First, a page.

Filmmaker Steve Alves, who narrates the film, sees the story‚Äôs theme of cooperation as particularly relevant to today‚Äôs political climate. ‚ÄúIt‚Äôs American history, from the Great Depression to the present, with co-ops as the protagonist,‚ÄĚ says Alves.

‚ÄúAcross the U.S. we‚Äôre experiencing both a renaissance and a challenge to food co-ops,‚Ä̬†says Sean Doyle, General Manager of the Seward Co-op.¬†‚ÄúAs food co-ops have grown to be successful businesses with annual sales of over $2 billion, they are facing fierce competition from corporate chain stores in the natural foods market they created. We want the public to know our story and what we stand for.‚Ä̬† See the trailer…

Friday October 26, 7:30-9:30pm 
Fireside Room, Unitarian Universalist Church of Palo Alto, 505 E. Charleston, Palo Alto
FREE, Donations appreciated.

Co-sponsored by Transition Palo Alto and the Green Sanctuary Committee of UUPCA.

Food for change flyer

Special event: ‘Sustainability in the Age of Trump’ – Conversation with Asher Miller of the Post Carbon Institute

Monday October 15, 7:30-9pm
Main Hall, Unitarian Universalist Church of Palo Alto, 505 E. Charleston, Palo Alto
Free, please sign up at EventBrite

You’re invited for a bird’s-eye view of the sustainability movement in the age of Trump, including where we can and should go, with Asher Miller, head of the Post Carbon Institute.

Through Post-Cabon, Asher has connected the different parts of the sustainability movement. ¬†He was instrumental in helping the Transition Movement get started in the United States. He’s supported the work of Richard Heinberg on energy and peak oil¬†and brought together experts such as Bill McKibben (climate) and Rob Hopkins (Transition).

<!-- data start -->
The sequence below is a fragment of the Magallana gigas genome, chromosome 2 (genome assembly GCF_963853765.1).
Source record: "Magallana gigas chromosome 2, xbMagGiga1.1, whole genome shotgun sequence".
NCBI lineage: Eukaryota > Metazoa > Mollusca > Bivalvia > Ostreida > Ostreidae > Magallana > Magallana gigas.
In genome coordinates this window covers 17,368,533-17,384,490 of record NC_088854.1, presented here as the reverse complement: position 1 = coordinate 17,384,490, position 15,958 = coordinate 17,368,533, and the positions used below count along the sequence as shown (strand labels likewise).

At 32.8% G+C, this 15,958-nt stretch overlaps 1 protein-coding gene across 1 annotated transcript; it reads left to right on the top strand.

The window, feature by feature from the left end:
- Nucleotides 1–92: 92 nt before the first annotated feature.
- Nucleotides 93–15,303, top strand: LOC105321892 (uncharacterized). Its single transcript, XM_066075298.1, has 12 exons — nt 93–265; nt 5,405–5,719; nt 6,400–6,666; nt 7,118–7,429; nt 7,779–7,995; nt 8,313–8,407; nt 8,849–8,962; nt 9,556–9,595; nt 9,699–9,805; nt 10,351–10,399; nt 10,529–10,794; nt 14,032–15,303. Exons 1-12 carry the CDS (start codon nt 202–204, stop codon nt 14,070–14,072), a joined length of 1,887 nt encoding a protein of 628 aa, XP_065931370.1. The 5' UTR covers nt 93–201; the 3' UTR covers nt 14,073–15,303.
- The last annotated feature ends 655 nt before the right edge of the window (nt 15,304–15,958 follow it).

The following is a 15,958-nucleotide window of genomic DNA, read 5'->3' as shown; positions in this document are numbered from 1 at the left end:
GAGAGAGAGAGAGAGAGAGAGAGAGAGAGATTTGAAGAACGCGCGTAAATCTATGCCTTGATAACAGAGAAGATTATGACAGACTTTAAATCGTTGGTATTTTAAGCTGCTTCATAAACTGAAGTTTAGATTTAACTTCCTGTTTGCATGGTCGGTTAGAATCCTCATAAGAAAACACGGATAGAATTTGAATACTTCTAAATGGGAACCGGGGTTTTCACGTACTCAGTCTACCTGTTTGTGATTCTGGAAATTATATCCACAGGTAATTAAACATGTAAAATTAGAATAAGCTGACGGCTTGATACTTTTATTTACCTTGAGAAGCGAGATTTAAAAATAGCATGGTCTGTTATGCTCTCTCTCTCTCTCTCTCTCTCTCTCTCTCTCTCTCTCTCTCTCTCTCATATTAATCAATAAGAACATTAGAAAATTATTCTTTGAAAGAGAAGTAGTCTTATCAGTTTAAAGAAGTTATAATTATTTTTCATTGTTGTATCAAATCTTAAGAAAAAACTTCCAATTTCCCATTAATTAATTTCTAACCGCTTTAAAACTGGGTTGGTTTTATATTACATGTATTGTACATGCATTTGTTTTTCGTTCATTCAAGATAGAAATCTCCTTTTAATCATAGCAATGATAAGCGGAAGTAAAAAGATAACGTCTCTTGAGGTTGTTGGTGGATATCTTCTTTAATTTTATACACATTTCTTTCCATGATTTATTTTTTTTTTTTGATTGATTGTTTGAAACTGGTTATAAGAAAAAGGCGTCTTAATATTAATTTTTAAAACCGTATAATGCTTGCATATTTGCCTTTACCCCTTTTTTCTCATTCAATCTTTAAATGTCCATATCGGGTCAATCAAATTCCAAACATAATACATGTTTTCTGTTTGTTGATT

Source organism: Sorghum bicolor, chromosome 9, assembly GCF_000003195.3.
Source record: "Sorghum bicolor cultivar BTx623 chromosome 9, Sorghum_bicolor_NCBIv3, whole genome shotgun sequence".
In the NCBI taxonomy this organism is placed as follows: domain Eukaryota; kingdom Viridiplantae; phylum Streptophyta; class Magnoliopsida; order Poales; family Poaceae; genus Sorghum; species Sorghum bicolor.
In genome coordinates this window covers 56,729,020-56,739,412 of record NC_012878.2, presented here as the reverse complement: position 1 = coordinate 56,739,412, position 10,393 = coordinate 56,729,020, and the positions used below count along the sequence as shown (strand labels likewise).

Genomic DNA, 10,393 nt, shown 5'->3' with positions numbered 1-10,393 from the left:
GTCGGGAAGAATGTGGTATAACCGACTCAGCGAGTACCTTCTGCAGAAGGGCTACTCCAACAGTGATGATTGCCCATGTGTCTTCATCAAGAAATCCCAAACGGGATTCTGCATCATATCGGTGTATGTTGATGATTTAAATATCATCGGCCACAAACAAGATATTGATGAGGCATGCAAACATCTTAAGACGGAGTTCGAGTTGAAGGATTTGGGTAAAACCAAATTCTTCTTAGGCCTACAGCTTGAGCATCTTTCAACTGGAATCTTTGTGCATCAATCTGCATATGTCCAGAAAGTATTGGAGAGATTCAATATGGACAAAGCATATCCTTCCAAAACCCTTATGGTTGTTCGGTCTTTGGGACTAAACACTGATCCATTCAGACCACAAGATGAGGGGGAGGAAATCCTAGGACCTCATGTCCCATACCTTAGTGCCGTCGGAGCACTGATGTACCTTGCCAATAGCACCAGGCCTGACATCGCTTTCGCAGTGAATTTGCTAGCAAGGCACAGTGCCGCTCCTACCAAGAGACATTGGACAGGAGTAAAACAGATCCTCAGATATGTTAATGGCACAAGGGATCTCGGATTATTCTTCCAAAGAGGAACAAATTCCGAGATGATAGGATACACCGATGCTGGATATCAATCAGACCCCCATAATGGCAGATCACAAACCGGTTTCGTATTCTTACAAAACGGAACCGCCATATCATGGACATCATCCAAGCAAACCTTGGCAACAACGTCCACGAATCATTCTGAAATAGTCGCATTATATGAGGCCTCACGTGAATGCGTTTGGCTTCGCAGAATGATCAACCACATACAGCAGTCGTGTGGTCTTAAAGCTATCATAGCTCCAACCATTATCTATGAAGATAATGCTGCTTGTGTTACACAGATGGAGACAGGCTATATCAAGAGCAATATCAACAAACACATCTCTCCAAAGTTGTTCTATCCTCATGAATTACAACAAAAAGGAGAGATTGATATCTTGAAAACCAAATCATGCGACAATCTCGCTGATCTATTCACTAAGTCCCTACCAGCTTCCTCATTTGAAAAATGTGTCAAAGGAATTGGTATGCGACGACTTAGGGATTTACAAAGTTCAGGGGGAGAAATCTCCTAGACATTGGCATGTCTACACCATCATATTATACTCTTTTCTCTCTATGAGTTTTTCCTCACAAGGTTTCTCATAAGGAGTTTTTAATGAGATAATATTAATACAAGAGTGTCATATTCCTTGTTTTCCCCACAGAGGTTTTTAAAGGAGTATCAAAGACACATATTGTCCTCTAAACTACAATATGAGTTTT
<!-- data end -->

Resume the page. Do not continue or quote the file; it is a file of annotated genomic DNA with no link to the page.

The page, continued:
Post Carbon has published many books, articles, and videos on sustainability, and supports the news site Resilience.org. Transition Palo Alto member Bart Anderson is one of the resilience.org editors and has worked with Asher since 2008.

Bart says, “Asher is that rare combination of idealist and common sense. Working behind the scenes, he is a master at networking the different groups and individuals. I always value his thoughts on strategy. If you want to learn what’s really going on, listen to Asher!”

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September 28 Fourth Friday: California and Local Election Roundtable

Want to make sense of all the California ballot initiatives? Wonder what impact the local measures on the ballot might have on your values and priorities?

Come to the 2018¬†TPA election roundtable to find out what other folks have learned about the ballot measures. Sometimes there’s more to the story than meets the eye. Let’s crowdsource what we all know, keeping an open mind and welcoming other thoughtful perspectives.

September 28 7:30-9:00pm 
Fireside Room, Unitarian Universalist Church of Palo Alto, 505 E. Charleston, Palo Alto

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Rising up for our climate

Check out these sites for details about the Climate Rise March Sept 8 and other grassroots actions for this month.

350.org РRise for Climate, Jobs, and Justice
Sunshine Alliance – schedule of people’s climate actions Sept 2-15

Jerry Brown hopes to use the Global Climate Action Summit Sept 12-14 to cement his legacy as a climate leader. But Brown has refused to ban fracking and limit other oil production in the state. Non-violent civil disobedience actions are underway as a last push to encourage Brown to act Рand to send a message to the next state administration. Victoria Armigo participated in an action in August and shared this link with information about an action on September 13.